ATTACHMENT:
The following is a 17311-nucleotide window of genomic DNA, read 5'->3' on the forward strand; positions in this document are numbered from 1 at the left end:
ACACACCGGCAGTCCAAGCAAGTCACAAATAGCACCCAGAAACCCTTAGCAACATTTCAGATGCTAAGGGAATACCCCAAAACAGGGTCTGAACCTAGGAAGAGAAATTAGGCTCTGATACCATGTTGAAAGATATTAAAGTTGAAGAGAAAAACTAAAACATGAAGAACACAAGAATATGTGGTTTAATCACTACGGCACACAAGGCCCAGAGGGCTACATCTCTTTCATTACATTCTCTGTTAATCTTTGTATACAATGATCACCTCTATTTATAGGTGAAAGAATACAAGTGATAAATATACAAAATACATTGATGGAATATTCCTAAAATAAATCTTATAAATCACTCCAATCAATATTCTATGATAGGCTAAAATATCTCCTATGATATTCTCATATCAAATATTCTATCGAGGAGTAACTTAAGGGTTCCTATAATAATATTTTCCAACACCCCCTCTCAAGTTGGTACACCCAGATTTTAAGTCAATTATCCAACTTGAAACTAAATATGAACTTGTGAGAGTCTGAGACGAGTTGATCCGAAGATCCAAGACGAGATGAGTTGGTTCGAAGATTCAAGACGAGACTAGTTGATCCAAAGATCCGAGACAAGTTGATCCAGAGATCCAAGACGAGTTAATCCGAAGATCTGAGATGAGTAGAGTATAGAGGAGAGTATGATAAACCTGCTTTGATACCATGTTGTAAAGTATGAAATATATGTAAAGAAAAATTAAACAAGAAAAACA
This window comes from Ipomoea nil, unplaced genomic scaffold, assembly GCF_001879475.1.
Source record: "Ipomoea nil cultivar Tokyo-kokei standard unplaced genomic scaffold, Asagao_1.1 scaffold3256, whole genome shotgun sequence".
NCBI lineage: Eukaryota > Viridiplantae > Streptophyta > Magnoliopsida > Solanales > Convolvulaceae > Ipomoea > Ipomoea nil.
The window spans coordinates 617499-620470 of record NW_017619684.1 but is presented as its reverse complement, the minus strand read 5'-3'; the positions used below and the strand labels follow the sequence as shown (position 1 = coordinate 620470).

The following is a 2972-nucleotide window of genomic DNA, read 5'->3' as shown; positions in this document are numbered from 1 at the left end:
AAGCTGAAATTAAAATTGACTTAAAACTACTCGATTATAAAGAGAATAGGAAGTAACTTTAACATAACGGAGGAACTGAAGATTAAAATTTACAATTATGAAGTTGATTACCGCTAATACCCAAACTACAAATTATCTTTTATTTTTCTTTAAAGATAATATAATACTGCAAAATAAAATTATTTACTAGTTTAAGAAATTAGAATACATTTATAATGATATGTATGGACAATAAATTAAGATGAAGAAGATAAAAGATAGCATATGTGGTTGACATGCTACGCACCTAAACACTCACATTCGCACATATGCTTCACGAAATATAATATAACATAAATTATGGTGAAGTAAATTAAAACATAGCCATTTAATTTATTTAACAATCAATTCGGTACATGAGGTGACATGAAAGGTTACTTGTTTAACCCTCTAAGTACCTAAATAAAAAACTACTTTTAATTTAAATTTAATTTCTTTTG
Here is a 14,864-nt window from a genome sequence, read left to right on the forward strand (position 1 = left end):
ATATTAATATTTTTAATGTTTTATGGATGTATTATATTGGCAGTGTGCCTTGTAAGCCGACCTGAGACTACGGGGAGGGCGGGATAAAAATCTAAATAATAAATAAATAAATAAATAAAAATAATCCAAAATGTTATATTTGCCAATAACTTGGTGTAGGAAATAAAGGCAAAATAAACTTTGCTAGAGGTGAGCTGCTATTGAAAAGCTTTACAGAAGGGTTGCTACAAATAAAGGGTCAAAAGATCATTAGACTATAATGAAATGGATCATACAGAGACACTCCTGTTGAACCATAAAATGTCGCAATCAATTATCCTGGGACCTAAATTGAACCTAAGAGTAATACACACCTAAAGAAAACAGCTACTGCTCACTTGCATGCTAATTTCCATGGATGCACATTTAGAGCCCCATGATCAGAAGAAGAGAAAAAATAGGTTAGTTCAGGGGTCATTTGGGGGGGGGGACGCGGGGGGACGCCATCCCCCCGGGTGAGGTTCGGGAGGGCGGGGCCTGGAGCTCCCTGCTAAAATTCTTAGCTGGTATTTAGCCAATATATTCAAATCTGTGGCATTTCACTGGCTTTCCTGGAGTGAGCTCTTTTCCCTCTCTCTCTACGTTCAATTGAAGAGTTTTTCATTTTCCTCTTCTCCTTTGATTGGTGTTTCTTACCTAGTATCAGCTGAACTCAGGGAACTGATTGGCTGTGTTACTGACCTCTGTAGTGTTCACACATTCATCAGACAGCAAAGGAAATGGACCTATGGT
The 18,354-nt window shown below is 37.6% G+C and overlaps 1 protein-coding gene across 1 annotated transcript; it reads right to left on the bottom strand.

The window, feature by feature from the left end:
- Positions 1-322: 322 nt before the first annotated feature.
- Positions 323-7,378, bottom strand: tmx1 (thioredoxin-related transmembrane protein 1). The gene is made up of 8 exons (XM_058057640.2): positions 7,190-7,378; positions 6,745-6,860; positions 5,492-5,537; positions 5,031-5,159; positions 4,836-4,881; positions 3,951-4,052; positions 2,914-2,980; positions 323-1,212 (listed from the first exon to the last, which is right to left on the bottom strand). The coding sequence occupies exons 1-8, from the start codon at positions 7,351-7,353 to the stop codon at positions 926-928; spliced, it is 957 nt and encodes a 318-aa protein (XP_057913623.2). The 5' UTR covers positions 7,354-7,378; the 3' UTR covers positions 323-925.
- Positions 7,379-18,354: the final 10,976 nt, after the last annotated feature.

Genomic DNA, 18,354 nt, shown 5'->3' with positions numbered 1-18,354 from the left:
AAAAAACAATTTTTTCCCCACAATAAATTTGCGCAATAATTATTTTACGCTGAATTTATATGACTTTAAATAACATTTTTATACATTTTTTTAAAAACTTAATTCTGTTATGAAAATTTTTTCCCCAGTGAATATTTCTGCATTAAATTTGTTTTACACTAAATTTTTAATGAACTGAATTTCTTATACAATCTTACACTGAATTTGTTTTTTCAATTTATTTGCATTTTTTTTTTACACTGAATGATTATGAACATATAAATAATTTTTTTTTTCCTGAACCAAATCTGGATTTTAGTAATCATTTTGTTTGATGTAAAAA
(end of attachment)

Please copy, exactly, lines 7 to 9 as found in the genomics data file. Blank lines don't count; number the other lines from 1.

The following is a 2972-nucleotide window of genomic DNA, read 5'->3' as shown; positions in this document are numbered from 1 at the left end:
AAGCTGAAATTAAAATTGACTTAAAACTACTCGATTATAAAGAGAATAGGAAGTAACTTTAACATAACGGAGGAACTGAAGATTAAAATTTACAATTATGAAGTTGATTACCGCTAATACCCAAACTACAAATTATCTTTTATTTTTCTTTAAAGATAATATAATACTGCAAAATAAAATTATTTACTAGTTTAAGAAATTAGAATACATTTATAATGATATGTATGGACAATAAATTAAGATGAAGAAGATAAAAGATAGCATATGTGGTTGACATGCTACGCACCTAAACACTCACATTCGCACATATGCTTCACGAAATATAATATAACATAAATTATGGTGAAGTAAATTAAAACATAGCCATTTAATTTATTTAACAATCAATTCGGTACATGAGGTGACATGAAAGGTTACTTGTTTAACCCTCTAAGTACCTAAATAAAAAACTACTTTTAATTTAAATTTAATTTCTTTTG
Here is a 14,864-nt window from a genome sequence, read left to right on the forward strand (position 1 = left end):